Nfld. & Labrador

Fowl gone wild? Unravelling the mystery of the Avalon Peninsula's lurkey turkeys

Isn't it interesting there have been several spottings just a few days before Thanksgiving?

Newfoundland doesn't have wild turkeys ... or does it?

Oh you know .... just a wild turkey on a golf course! Karen Kennedy was able to snap this photo at Clovelly in St. John's on Sept. 29. (Submitted by Karen Kennedy)

There are many native species of birds in Newfoundland and Labrador.

Puffins, for some of the year. The greater yellowleg. Kittiwakes and murres.

But wild turkeys are not on that list, though recent events might make you think otherwise.

First, this enormous bird was spotted wandering the Clovelly Golf Club in St. John's.

Then this trio worked up the nerve to take a walk around in the east end of St. John's, just days before Thanksgiving.

That revelation brought with it the news — with video evidence — that a gang of four wild turkeys was brazenly wandering the same golf course over the weekend.

All of this raises two questions.

First of all, do these birds know what weekend this is?

Second, how did it come to be that there are apparently at least four wild turkeys on the Avalon Peninsula?

Birds on the run?

Kyle Ledrew of Ochre Pit Cove has a theory.

"There's been a lot of talk about the guys that have been raising wild turkeys and letting them loose and seeing what they'll do, or just getting up one morning and, you know, three or four of the turkeys are gone," Ledrew — a contractor who keeps a small hobby farm with hens — told the St. John's Morning Show. 

Two years ago, an audience member sent in what appears to be a photo of a wild turkey in Terra Nova Park. (Submitted by Ron O'Toole)

"Maybe something has been eating them, or maybe they've just decided that there's a better meal to be had somewheres else."

Ledrew has connected with some farming and homesteading communities, which is where he heard the chatter about the potential of wild turkeys in Newfoundland.

It's feasible that such a population of birds, whether introduced intentionally or by accident, could survive on the island, he said.

If you let the turkeys settle in they might really settle in, as evidenced by Terry the Turkey in London, Ont. (Colin Butler/CBC News)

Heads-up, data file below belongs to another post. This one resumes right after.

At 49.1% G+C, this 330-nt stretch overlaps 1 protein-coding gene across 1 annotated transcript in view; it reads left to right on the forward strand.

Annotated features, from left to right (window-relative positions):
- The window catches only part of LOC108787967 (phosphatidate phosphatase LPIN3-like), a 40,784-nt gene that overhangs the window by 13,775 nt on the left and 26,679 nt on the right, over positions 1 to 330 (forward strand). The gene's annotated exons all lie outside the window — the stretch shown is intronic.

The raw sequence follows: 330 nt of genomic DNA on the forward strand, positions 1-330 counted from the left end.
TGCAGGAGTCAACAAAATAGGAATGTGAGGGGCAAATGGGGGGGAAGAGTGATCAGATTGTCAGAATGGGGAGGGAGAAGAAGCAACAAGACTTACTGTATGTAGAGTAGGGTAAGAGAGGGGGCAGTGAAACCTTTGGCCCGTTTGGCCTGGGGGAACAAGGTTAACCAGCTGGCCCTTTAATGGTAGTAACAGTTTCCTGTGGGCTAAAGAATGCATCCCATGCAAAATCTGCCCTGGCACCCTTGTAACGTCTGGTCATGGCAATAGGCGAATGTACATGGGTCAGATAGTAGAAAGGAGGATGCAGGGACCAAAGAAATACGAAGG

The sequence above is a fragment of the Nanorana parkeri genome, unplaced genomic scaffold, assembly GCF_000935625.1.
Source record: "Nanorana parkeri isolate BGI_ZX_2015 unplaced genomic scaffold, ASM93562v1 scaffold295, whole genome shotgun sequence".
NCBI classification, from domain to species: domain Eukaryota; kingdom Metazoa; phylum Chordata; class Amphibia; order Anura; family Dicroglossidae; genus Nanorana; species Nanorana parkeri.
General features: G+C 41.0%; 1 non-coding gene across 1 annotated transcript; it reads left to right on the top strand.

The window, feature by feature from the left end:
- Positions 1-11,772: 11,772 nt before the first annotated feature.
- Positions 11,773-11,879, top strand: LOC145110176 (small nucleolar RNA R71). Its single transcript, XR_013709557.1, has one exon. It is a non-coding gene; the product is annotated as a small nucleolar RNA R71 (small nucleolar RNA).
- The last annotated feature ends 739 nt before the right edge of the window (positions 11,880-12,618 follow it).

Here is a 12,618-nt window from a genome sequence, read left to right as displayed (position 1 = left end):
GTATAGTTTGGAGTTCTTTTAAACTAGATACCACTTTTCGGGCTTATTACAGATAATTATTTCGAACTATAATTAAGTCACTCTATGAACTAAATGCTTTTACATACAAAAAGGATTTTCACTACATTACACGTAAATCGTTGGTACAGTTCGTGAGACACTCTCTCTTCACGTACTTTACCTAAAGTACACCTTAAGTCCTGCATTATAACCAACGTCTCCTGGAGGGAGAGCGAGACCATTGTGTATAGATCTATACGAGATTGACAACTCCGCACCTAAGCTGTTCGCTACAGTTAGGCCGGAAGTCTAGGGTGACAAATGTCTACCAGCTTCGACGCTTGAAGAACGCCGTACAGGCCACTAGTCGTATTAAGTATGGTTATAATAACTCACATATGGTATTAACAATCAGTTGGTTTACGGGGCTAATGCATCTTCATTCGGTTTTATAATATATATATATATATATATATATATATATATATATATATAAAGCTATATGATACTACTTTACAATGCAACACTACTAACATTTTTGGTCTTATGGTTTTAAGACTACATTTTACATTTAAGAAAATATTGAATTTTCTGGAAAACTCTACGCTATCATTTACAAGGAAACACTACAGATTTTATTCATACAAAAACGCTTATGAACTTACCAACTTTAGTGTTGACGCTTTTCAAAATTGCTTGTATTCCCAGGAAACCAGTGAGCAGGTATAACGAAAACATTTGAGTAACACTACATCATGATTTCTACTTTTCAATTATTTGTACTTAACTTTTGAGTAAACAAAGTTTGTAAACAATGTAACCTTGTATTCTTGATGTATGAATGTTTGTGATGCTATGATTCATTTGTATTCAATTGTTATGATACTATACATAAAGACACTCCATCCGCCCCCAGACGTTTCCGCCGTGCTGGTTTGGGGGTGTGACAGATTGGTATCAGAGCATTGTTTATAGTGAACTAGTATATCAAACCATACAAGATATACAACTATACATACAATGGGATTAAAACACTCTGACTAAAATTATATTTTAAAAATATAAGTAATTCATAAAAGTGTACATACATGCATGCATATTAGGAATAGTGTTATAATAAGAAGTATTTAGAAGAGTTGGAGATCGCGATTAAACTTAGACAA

"They have survived in Ontario, and quite well," he said.

"I have no reason to believe personally that they wouldn't survive our conditions, as long as they can find access to food."

Introduce with caution

Even if they could survive here, it remains to be seen whether or not it's a good idea to give them a shot.

The history of introducing non-native species to the island is mixed. The moose, successfully introduced in 1904 after earlier failure, clearly like it here but species introduction can have unintended consequences that are negative, even disastrous, for ecosystems.

We're not talking about this kind of Wild Turkey. (Bruce Schreiner/Associated Press)

When it comes to some species, like raccoons, the Newfoundland and Labrador government is actively working to prevent a wild population from becoming established.

But in Facebook groups for local residents who are interested in farming and homesteading, as well as turkey husbandry, reports of wild turkeys across the island can be found. 

Turkeys can, apparently, fly. Good to know. (Andy Reago & Chrissy McClarren)

The St. John's Morning Show is on the case. In the meantime, if you see a wild turkey, don't shoot it — there is no licensing available to hunt them in the province — and if you have a wild turkey in captivity, try to keep it there.

And Happy Thanksgiving.

With files from the St. John's Morning Show

Read more articles from CBC Newfoundland and Labrador

ABOUT THE AUTHOR

Terri Coles

Reporter

Terri Coles is a St. John's-based freelance writer.

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